One study found that the T variant was linked to migraine (PMID 22193458). For more info on this SNP, check out Genetic Lifehacks and SNPedia


For this SNP, the risk allele is T, which codes for a reduced-activity variant. So,

C/C = typical MAO-A activity

C/T = somewhat reduced MAO-A activity

T/T = very reduced MAO-A activity


The risk allele for this SNP is G. So,

C/C = typical MAO-A activity

C/G = somewhat reduced MAO-A activity

G/G = very reduced MAO-A activity


The risk allele for this SNP is C. So,

T/T = typical MAO-A activity

C/T = somewhat reduced MAO-A activity

C/C = very reduced MAO-A activity

Other SNPs

There are other MAO-A SNPs of interest as well. One study found that having a C at rs2072743 and a G at rs3027400 was associated with migraine.

My MAO-A Genotypes

SNPGenotypeMAO-A activity
rs6323TTVery reduced
rs3027399GGVery reduced
rs909525CTSomewhat reduced

Could my MAO-A SNPs be contributing to my tyramine intolerance? This would suggest yes. However…

Genes are Complicated

Keep in mind that when it comes to tyramine intolerance, monoamine oxidase A (and these SNPS) are only part of the story. Why?

Most people who develop tyramine intolerance don’t do so until they hit middle age. I’m no exception. Our genes don’t change, which means something else has influenced MAO-A activity and the ability to metabolize tyramine.

Also, other genes influence tyramine metabolism as well, which I will cover in other articles. Finally, other factors probably play an important role here, such as gut health. We have enzymes and neurons in the gut too, which could influence tyramine metabolism and the development of symptoms.

Just as importantly, genes are unpredictable creatures. Even if genotype GG in SNP X is associated with syndrome Y, there will always be people with syndrome Y who don’t have GG, and people with GG who don’t have syndrome Y.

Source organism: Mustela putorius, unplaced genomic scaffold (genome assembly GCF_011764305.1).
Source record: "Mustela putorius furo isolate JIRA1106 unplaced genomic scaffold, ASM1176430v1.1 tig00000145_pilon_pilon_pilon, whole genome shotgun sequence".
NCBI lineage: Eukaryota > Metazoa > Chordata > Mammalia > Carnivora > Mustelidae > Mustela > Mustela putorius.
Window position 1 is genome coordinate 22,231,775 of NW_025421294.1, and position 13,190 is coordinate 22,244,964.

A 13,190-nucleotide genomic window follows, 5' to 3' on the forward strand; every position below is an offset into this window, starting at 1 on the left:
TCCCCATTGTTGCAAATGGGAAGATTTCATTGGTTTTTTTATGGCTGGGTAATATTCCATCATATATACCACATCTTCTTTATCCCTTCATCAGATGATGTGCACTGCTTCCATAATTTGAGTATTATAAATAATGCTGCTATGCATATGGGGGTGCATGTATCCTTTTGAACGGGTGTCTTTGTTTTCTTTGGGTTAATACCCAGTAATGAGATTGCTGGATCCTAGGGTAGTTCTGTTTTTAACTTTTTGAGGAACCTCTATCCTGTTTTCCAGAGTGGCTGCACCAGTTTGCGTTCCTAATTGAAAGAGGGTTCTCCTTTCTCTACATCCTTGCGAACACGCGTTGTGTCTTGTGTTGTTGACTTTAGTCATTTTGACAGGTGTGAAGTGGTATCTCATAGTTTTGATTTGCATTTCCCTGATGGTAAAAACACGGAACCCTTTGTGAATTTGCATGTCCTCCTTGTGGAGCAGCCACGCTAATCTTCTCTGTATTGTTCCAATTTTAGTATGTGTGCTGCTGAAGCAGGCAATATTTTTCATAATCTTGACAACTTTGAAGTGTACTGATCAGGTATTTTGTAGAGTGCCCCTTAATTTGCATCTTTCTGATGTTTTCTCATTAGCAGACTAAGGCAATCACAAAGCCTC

But it’s still good to know as much as we can about tyramine intolerance and begin adding more pieces to the tyramine intolerance puzzle.

In the next article, we’ll talk about MAO-B.

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The Tyramine Intolerance Handbook by Dr. Christie Hartman

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The Rogue Scientist

Christie Hartman is a writer and scientist specializing in science-based health. A biology major as an undergrad, she completed her PhD in behavioral genetics at the University of Colorado Boulder. Before starting her writing career, she worked as a scientist and professor at CU’s School of Medicine, where she studied the genetic contributions to substance abuse and antisocial behavior.

13 thoughts on “Genes and Tyramine Intolerance Part 1: Monoamine Oxidase A”

    1. Christie Hartman PhD

      Those are the minor alleles. Look at the MAFs (minor allele frequencies) for each and you’ll see.

    1. Christie Hartman PhD

      If you look at MAF for the SNP, click on the ALFA link, and you’ll see allele frequencies for both in various populations.

  1. For rs6323, I see that the ALFA trial shows ref allele G with 29% of the European population and alt allele of T with 7% of the European population. It also displays G>T, which I assumed to mean ref G and alt T.
    For rs3027399, ALFA shows ref allele G with 93% and alt allele C with 6.7%. I also shows G>C, which I assumed to mean ref G and alt C.
    With that, your genotype of TT for rs6323 would be a 7% (rare) alternate variant, but your genotype of GG for rs3027399 would be very much mainstream at 93%, and not “very reduced MAO A activity”.

  2. What type of physician would be able to help me wade through my genetic data so I can address issues with MAO-A, MTHFR, or other genetic issues which may be impacting my health? It seems like this should be an established practice but none of my physicians past or present have ever looked at me from a genetic viewpoint. 🙂 Thanks!

  3. Hi Dr Hartman,

    I’m grateful for your work in making this research more accessible to someone like me.
    I have MSc in Plant genetics but it’s been a while since I did anything scientific so I don’t know the tools/resources.

    I’m tyramine sensitive, from birth, presumably, certainly by 3 years old. I’m that exception. Sorry!
    In many ways I think it might have been almost kinder that it didn’t wait and pounce on me later. I had a very plastic and adaptable worldview when I first had to contend with it.

    I plan to get genotyped, for as much as that’ll tell me. Maybe volunteer for research.